Ross, an Olympic silver and bronze medalist and 2009 World champion, is now partnered with Lauren Fendrick, who played with Brooke Sweat in Rio. Ross, 34, said she will figure out her long-term partner plans for Tokyo 2020 after this season.

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Catching up with Ross Powers

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Ross Powers, now 38 years old and 15 years removed from his Olympic snowboarding title, is still out with halfpipe riders on the snow five days per week.

The difference now is that Powers is coaching. He runs the snowboarding program at Stratton Mountain School in Vermont, where he graduated from in 1997.

Powers spoke with OlympicTalk before last season, reflecting on 20 years of snowboarding in the Olympics, Shaun White and how he likes coaching.

OlympicTalk: The PyeongChang Winter Games will mark 20 years since snowboarding’s debut in Nagano. What was it like competing in the first Olympic halfpipe?

Powers (who won bronze in Nagano at age 19): It seemed kind of like a regular World Cup. We were up in the mountains. At the time, it was a really good halfpipe, but we ended up competing in some bad weather, some rain. I didn’t realize until I left Japan and got home how big the Olympics were. But looking back, it was a special time. And I really learned from the ’98 Olympics, like if I get this chance again, I’m going to go there, I’m going to do it all. I’m going to go to Opening Ceremonies, Closing Ceremonies, watch as many events as I can and just make the most out of the Games.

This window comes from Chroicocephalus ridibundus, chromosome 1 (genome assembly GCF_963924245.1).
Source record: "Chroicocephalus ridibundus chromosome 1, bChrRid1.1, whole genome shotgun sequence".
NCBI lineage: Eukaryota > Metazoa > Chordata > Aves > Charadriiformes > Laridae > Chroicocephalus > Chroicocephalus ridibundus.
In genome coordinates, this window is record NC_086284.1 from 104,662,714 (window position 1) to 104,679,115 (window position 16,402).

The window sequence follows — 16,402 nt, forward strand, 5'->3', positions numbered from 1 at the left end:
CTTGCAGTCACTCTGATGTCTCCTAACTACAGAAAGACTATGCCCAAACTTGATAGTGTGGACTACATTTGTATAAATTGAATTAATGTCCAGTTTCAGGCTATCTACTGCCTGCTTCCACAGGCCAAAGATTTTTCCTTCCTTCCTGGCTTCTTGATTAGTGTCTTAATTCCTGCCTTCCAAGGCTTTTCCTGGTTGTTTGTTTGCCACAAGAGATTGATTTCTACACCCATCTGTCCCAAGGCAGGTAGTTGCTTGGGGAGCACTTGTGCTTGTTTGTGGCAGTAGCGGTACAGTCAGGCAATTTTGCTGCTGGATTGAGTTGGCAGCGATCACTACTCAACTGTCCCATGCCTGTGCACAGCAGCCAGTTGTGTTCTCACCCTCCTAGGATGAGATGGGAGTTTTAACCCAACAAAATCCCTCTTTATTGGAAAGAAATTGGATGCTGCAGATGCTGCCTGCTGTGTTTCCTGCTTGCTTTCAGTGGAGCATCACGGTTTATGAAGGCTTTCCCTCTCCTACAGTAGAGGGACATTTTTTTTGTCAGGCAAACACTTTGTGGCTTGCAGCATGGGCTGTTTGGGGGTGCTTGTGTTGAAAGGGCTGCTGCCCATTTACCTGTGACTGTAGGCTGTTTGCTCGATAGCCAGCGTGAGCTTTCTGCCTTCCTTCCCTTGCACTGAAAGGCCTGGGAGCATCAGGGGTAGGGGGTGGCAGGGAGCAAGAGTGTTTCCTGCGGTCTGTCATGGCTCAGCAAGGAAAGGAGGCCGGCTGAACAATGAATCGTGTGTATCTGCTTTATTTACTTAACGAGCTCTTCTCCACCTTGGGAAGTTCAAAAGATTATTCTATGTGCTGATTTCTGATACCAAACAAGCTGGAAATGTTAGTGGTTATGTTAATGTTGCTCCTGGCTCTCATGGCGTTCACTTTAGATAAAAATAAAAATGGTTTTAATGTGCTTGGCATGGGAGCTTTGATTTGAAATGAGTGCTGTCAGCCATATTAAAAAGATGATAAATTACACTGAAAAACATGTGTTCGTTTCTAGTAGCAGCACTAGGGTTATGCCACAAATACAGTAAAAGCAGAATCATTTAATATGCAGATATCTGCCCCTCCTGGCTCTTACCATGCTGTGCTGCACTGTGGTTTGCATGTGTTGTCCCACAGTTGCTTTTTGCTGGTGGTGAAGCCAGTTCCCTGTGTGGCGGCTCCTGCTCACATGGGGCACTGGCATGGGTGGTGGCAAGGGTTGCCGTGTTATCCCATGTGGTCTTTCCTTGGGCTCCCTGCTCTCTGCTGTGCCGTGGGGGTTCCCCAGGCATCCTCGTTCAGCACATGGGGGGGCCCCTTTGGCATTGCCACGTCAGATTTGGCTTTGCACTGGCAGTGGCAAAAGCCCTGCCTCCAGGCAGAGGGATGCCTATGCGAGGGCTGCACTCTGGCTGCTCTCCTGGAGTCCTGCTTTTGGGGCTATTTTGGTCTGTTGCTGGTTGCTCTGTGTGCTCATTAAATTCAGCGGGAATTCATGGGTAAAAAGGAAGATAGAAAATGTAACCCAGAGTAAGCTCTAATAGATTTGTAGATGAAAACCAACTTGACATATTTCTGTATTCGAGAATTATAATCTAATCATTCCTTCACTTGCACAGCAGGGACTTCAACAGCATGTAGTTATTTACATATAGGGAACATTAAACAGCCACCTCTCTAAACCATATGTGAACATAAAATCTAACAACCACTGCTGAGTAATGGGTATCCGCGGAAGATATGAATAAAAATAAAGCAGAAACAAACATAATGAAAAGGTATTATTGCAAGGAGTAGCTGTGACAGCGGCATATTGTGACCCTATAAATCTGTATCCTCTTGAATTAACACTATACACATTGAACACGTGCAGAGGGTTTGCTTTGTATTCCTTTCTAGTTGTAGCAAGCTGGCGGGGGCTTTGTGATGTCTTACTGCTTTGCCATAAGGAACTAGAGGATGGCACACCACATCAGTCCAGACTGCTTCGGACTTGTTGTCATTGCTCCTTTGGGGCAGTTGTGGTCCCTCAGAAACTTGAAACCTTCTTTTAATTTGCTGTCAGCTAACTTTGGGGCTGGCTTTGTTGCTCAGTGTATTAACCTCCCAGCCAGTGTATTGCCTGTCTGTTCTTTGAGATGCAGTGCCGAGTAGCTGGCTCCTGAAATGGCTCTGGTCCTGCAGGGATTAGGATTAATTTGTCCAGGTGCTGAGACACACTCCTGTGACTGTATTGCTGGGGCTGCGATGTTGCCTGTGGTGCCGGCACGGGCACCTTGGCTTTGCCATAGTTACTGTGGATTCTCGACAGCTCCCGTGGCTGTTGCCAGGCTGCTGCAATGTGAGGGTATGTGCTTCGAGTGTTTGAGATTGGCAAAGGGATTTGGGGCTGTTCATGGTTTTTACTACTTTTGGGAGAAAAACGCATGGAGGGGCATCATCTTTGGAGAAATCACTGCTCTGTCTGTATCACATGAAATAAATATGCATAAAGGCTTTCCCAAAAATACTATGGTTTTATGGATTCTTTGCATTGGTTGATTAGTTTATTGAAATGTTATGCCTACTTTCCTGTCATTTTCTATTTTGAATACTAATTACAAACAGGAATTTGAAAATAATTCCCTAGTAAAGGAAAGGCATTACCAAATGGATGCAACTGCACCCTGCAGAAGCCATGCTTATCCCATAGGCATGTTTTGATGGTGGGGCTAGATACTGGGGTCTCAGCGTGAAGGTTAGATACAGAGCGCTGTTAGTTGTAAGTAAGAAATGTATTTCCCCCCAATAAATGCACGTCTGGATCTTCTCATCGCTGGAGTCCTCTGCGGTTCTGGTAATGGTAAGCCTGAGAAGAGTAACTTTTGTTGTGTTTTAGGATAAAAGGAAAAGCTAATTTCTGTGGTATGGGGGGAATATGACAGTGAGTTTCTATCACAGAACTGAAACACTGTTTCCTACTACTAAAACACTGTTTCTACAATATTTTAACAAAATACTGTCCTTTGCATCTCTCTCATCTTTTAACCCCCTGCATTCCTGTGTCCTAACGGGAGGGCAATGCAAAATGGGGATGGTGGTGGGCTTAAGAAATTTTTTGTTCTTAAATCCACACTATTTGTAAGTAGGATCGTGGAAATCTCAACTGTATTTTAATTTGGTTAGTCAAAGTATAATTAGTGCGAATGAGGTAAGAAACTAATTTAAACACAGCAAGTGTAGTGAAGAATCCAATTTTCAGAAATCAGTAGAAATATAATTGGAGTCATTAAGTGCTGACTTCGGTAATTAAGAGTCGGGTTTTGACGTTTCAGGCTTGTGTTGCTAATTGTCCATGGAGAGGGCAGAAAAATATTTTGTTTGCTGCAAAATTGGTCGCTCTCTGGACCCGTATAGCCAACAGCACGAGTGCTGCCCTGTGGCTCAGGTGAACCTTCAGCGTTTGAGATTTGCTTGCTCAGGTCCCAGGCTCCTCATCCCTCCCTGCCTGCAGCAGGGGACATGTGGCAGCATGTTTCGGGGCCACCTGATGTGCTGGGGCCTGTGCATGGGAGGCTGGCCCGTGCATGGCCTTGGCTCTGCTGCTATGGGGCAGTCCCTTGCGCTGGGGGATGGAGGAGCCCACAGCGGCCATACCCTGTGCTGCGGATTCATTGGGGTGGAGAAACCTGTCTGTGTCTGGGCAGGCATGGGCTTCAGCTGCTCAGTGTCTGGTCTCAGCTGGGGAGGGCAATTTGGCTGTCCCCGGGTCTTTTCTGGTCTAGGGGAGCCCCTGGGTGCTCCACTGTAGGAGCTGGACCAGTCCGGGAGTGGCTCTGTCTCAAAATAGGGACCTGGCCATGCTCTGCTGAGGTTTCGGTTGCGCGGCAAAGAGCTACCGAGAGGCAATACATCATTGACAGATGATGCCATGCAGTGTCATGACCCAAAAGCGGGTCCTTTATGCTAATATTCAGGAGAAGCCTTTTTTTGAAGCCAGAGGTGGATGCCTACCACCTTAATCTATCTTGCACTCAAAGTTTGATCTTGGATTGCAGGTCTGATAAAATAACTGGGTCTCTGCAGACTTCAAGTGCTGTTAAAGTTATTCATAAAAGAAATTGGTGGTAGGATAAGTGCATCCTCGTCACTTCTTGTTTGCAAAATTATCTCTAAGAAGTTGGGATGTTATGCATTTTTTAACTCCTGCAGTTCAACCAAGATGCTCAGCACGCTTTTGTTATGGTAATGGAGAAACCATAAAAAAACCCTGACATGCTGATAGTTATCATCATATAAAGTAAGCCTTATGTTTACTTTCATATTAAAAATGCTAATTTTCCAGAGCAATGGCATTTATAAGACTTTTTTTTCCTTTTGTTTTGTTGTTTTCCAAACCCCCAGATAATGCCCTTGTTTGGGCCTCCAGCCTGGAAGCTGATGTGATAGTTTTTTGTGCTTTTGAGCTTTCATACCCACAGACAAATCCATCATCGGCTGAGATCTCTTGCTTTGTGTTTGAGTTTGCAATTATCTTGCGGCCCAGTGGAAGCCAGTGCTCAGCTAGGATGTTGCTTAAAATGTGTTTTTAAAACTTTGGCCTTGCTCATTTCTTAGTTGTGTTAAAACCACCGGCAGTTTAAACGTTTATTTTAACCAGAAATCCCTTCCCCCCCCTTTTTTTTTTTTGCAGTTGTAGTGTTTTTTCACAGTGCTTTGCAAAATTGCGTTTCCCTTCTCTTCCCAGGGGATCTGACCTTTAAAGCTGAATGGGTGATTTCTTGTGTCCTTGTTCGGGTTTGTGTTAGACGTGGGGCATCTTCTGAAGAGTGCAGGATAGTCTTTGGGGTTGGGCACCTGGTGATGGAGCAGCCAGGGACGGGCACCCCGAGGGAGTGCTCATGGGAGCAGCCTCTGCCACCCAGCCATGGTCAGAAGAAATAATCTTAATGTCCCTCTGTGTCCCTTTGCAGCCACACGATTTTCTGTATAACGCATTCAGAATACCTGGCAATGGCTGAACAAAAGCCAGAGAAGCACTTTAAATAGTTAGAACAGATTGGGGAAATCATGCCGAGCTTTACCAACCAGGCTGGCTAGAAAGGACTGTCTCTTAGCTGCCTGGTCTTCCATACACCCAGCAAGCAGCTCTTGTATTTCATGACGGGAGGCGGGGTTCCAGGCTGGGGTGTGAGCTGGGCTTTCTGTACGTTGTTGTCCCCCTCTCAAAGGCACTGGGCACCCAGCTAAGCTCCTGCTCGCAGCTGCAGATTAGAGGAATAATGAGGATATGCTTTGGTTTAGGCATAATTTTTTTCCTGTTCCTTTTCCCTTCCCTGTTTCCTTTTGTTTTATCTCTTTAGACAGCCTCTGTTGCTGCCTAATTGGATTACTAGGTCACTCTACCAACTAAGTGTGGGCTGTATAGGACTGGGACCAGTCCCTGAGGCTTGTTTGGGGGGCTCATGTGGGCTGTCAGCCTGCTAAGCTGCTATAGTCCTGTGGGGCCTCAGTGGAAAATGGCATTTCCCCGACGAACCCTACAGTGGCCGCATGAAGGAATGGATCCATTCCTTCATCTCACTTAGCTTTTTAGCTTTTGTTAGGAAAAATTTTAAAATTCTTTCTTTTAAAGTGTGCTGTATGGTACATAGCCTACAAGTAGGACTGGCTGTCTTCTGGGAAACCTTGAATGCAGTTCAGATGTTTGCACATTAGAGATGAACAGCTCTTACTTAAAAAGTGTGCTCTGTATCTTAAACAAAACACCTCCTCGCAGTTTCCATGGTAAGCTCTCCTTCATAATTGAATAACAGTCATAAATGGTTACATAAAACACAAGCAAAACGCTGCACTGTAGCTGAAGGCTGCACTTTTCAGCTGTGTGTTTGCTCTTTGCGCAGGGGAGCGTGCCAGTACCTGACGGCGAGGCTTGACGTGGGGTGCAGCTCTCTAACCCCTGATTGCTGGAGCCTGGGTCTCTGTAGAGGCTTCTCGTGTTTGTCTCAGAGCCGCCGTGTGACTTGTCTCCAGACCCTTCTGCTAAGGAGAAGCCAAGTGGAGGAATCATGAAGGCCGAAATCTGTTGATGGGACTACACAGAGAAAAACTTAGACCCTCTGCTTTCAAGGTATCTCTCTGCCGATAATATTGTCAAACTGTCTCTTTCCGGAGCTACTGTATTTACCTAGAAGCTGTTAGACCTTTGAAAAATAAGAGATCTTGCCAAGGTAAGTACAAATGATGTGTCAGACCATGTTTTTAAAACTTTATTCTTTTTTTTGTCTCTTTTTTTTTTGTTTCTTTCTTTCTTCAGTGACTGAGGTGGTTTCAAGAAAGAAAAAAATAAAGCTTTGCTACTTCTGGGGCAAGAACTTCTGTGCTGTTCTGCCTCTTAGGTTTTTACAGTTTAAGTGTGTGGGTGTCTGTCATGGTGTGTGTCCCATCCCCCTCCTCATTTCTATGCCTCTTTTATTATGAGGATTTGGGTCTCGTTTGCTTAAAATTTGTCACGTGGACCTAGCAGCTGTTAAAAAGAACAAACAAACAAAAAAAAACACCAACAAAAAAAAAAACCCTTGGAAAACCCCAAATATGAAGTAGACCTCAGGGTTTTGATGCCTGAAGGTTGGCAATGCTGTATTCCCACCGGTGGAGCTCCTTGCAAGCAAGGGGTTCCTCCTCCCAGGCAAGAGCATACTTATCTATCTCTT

OlympicTalk: The Nagano halfpipe was about half the size of today’s superpipes (394 feet long with 11 1/2-foot walls vs. 590 feet with 22-foot walls in Sochi). Could today’s snowboarders compete with you guys back in 1998?

Powers: It was so different. At the time, I want to say it was the biggest pipe we rode, but compared to today’s standards, it’s small. The weather was tricky. I think a lot of those guys [today] could ride it, but it’s so much different than today’s halfpipe for sure.

OlympicTalk: In 2002, when you led a U.S. men’s halfpipe medal sweep, the rider who just missed the Olympic team was a 15-year-old Shaun White. What do you remember about him?

Powers: You kind of knew he was going to be the next guy. Where he took our sport and certain tricks. One thing that really impressed me about him is he’ll train really hard for an event, show up, even if the conditions are bad, he’s planned this trick he wants to do, and he’ll try it no matter what. Most of the time he’ll give it a go and land it. That actually hurt him in Russia [White attempted but couldn’t perfect the YOLO Flip 1440 in Sochi] because he probably could have stepped down a notch, gotten a medal and maybe even won the event.

OlympicTalk: Did Shaun ever beat you before you retired?

Powers: I had my run from 1998, ’99, ’00, ’01, all those times that I was doing really well. I tried to make the 2006 Olympics in Italy. I was the alternate, so I just missed that. He was definitely beating me up through those times.

OlympicTalk: Did you travel to the Torino Olympics as an alternate?

Powers: I did, yeah. I traveled over there and actually watched my buddy [Seth] Wescott win the gold in boarder cross. That night, he was like, you should try boarder cross. That kind of got me into doing that my next few years after that.

[Editor’s Note: Powers almost made the 2010 Olympic team in snowboard cross, even finishing third in a December 2009 World Cup.]

OlympicTalk: Which is tougher, coaching or competing?

Powers: I would say it is tougher coaching than competing. You just have so many responsibilities and so much work. The nice thing about coaching, though, compared to competing, is you can kind of push yourself and have fun [riding] on certain days but then also sit back and really work with the athletes on all other days. So when you’re feeling it, you can push yourself. So it’s not like an athlete, where you have to push yourself.